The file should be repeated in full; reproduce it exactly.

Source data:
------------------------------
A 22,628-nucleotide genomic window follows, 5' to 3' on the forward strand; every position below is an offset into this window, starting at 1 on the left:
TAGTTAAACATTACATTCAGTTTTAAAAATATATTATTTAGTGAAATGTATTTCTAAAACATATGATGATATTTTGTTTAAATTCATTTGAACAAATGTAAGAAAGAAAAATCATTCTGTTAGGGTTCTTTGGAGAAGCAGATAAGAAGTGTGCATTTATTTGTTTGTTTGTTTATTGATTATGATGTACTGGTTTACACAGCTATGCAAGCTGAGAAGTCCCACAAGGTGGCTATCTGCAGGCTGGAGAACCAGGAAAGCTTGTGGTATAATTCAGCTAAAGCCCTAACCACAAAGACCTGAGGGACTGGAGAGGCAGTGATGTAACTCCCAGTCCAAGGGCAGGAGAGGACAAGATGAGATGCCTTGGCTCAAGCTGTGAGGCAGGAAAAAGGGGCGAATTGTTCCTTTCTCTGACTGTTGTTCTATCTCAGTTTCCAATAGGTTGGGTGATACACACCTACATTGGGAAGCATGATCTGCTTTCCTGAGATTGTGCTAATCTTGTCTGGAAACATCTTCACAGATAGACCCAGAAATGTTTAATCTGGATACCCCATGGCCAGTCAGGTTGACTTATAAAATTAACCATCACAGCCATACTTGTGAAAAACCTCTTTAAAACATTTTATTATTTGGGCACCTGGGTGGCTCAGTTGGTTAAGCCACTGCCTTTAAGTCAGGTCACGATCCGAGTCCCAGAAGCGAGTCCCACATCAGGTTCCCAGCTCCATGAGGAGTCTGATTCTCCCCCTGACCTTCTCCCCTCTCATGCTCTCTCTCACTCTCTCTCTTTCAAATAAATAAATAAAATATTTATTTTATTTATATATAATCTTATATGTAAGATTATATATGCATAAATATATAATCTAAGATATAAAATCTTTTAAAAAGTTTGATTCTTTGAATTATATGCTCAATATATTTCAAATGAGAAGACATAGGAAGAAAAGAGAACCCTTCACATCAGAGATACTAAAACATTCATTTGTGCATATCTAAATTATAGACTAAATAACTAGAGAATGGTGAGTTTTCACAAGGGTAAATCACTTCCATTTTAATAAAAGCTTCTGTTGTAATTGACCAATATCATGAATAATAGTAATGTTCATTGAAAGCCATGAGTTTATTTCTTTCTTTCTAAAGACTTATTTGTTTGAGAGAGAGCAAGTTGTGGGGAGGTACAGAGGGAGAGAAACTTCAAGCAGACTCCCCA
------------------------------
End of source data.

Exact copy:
A 22,628-nucleotide genomic window follows, 5' to 3' on the forward strand; every position below is an offset into this window, starting at 1 on the left:
TAGTTAAACATTACATTCAGTTTTAAAAATATATTATTTAGTGAAATGTATTTCTAAAACATATGATGATATTTTGTTTAAATTCATTTGAACAAATGTAAGAAAGAAAAATCATTCTGTTAGGGTTCTTTGGAGAAGCAGATAAGAAGTGTGCATTTATTTGTTTGTTTGTTTATTGATTATGATGTACTGGTTTACACAGCTATGCAAGCTGAGAAGTCCCACAAGGTGGCTATCTGCAGGCTGGAGAACCAGGAAAGCTTGTGGTATAATTCAGCTAAAGCCCTAACCACAAAGACCTGAGGGACTGGAGAGGCAGTGATGTAACTCCCAGTCCAAGGGCAGGAGAGGACAAGATGAGATGCCTTGGCTCAAGCTGTGAGGCAGGAAAAAGGGGCGAATTGTTCCTTTCTCTGACTGTTGTTCTATCTCAGTTTCCAATAGGTTGGGTGATACACACCTACATTGGGAAGCATGATCTGCTTTCCTGAGATTGTGCTAATCTTGTCTGGAAACATCTTCACAGATAGACCCAGAAATGTTTAATCTGGATACCCCATGGCCAGTCAGGTTGACTTATAAAATTAACCATCACAGCCATACTTGTGAAAAACCTCTTTAAAACATTTTATTATTTGGGCACCTGGGTGGCTCAGTTGGTTAAGCCACTGCCTTTAAGTCAGGTCACGATCCGAGTCCCAGAAGCGAGTCCCACATCAGGTTCCCAGCTCCATGAGGAGTCTGATTCTCCCCCTGACCTTCTCCCCTCTCATGCTCTCTCTCACTCTCTCTCTTTCAAATAAATAAATAAAATATTTATTTTATTTATATATAATCTTATATGTAAGATTATATATGCATAAATATATAATCTAAGATATAAAATCTTTTAAAAAGTTTGATTCTTTGAATTATATGCTCAATATATTTCAAATGAGAAGACATAGGAAGAAAAGAGAACCCTTCACATCAGAGATACTAAAACATTCATTTGTGCATATCTAAATTATAGACTAAATAACTAGAGAATGGTGAGTTTTCACAAGGGTAAATCACTTCCATTTTAATAAAAGCTTCTGTTGTAATTGACCAATATCATGAATAATAGTAATGTTCATTGAAAGCCATGAGTTTATTTCTTTCTTTCTAAAGACTTATTTGTTTGAGAGAGAGCAAGTTGTGGGGAGGTACAGAGGGAGAGAAACTTCAAGCAGACTCCCCA